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KS4 - personalised curriculum


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What are your experiences of a reduced curriculum at KS4 for those with learning difficulties ? Is a work related curriculum equally valid for the disaffected and if so should these students be taught together ?The dynamics of these groups can differ from one year to another but in my experience most students thrive on a curriculum of three core subjects, additional literacy,ICT and a Young Enterprise business venture. In Yr 11 a minority opt for a week which includes two days of work experience. As we head towards timetabling for the next academic year , I am interested in any creative solutions to enrich the curriculum for these students.

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  • 2 months later...

I have just posted a reply on the Inclusion posting on this very subject! At the school where I am a TA we will be trying this idea out this Sepember. (see the posting for the format) which is a mix of core educational subjects at school, colleg and work placement.Has anyone else out ther got any experience of such a programme? I would be interested to hear how successful it is.

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A reduced curriculum focusing on core subjects - I assume English, Maths and Science are the subjects in question - may be a short-term solution for a minority of students in difficulty, but there are perils in this approach if it is introduced as a blanket response. Considering that English is often the problem subject for these students, followed by Maths, they are being limited to sitting public exams in what are their weakest subjects. Some flexibility needs to be built into any curtailed academic curriculum to ensure that students are also able to demonstrate their strengths, whether in humanities, foreign languages, technology, creative arts etc, all of which may be taken at "entry" level by those with cognitive difficulties. Secondary education should, on the whole, be about a "broad and balanced" curriculum, the entitlement often found in statements of special educational needs. There is the opportunity to specialise post-16.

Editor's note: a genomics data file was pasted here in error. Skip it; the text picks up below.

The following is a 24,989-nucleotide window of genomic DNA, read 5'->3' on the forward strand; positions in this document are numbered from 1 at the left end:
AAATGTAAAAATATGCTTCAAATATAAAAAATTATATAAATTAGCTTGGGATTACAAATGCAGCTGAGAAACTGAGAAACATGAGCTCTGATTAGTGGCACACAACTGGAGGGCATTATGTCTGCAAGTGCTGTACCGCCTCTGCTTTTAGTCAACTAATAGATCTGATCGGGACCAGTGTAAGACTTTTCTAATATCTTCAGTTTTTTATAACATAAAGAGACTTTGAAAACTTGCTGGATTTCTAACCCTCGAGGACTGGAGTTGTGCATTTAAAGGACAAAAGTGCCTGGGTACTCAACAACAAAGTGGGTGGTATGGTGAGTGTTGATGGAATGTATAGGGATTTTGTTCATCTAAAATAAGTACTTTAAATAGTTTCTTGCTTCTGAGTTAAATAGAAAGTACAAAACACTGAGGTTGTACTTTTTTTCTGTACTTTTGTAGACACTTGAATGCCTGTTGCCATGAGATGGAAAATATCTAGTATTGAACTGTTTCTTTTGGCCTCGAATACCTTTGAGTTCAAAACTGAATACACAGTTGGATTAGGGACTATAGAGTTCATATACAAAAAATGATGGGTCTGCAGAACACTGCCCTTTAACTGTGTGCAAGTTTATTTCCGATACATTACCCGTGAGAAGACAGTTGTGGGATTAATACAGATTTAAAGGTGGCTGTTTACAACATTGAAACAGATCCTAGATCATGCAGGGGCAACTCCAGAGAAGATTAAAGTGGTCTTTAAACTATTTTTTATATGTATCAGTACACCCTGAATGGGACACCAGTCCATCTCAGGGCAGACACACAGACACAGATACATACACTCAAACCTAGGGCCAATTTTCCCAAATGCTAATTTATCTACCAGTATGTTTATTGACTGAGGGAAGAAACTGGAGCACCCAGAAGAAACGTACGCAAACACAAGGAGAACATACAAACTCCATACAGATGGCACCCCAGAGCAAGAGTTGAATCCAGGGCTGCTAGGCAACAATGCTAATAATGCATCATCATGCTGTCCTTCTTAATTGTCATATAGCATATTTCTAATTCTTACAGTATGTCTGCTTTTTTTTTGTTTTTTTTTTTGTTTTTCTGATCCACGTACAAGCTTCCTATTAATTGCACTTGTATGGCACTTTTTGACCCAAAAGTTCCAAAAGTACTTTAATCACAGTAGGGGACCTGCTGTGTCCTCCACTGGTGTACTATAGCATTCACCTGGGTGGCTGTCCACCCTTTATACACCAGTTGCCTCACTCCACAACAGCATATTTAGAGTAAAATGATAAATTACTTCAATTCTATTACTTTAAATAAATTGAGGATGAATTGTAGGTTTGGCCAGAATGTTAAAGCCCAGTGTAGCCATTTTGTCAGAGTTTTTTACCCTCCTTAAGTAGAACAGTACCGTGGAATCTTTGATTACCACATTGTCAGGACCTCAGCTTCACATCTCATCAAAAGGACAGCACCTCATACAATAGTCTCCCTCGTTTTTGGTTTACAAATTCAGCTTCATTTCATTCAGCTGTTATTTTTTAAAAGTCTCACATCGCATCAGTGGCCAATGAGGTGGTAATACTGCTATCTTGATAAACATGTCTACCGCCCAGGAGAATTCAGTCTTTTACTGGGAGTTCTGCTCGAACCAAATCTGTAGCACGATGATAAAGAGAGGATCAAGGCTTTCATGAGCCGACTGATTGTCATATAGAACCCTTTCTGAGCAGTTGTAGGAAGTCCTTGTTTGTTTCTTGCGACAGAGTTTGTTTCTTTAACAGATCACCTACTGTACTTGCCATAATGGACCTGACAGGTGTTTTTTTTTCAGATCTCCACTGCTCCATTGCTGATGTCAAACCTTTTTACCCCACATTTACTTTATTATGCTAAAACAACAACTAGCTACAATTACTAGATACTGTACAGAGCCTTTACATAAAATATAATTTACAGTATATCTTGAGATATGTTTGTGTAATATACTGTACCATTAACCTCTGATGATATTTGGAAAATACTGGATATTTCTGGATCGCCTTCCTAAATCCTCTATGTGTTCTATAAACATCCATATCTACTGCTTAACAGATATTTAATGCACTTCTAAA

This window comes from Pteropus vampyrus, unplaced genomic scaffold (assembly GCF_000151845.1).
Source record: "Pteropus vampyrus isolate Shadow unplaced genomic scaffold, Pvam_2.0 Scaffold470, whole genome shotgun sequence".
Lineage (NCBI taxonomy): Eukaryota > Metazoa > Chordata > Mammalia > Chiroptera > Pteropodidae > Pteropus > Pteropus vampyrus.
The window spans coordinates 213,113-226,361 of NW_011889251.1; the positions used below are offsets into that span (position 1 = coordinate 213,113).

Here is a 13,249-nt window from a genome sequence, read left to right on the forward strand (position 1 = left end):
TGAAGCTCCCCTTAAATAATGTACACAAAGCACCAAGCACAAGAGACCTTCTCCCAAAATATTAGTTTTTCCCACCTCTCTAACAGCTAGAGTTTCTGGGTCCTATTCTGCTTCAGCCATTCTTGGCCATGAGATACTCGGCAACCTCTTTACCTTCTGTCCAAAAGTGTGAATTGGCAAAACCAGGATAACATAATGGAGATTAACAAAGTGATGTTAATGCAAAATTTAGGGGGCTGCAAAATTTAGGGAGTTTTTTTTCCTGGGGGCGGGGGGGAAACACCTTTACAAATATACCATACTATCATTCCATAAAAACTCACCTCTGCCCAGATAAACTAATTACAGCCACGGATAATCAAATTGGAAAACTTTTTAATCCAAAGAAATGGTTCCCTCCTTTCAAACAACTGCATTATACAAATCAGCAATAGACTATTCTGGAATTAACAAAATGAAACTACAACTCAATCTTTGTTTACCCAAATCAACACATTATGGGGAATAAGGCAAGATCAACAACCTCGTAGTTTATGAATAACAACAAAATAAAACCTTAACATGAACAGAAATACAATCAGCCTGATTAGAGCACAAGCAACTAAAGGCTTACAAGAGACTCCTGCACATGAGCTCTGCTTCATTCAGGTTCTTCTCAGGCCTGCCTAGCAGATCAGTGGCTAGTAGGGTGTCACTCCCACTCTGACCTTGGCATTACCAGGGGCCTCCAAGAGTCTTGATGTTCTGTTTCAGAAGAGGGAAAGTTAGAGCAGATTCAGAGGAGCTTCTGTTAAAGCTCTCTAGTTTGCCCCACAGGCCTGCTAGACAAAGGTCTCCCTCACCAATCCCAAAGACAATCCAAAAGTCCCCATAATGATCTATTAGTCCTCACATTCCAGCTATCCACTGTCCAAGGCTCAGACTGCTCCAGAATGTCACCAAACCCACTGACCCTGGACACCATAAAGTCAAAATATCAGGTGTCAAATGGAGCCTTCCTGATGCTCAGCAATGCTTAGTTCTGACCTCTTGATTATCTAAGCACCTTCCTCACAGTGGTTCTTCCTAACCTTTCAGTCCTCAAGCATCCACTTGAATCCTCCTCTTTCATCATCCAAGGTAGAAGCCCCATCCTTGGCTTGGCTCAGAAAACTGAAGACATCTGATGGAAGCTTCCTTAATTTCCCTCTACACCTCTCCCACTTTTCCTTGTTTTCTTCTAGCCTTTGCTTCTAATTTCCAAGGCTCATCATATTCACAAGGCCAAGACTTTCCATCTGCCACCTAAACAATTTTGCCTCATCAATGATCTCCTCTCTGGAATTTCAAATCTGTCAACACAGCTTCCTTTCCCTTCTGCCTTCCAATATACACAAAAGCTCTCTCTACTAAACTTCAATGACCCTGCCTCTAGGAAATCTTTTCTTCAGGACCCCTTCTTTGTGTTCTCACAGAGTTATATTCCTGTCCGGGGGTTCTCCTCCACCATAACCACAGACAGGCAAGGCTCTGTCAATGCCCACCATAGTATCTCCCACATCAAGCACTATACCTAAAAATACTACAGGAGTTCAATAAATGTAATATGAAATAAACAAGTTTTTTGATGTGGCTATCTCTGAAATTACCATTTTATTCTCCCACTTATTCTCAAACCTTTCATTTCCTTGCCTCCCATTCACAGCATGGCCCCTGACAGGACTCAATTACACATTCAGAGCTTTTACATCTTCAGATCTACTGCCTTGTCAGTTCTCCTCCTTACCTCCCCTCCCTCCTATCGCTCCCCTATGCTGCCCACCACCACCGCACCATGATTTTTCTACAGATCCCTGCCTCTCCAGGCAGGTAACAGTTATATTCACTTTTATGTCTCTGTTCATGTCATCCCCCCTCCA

Let's be careful not to lump together everybody with "learning difficulties" when deciding what is an appropriate curricular provision for such students. This is a multidimensional category of special educational needs. Some students with (specific) learning difficulties are extraordinarily bright and can be taught the full complement of academic subjects so long as a multisensory approach is sensitively implemented. As for general learning difficulties, my local MLD school offers the full National Curriculum. The problem isn't necessarily the academic subject itself, it's the way that it's taught that makes the difference. Is student disaffection a consequence of the former or the latter?

David Wilson

http://www.specialeducationalneeds.com/

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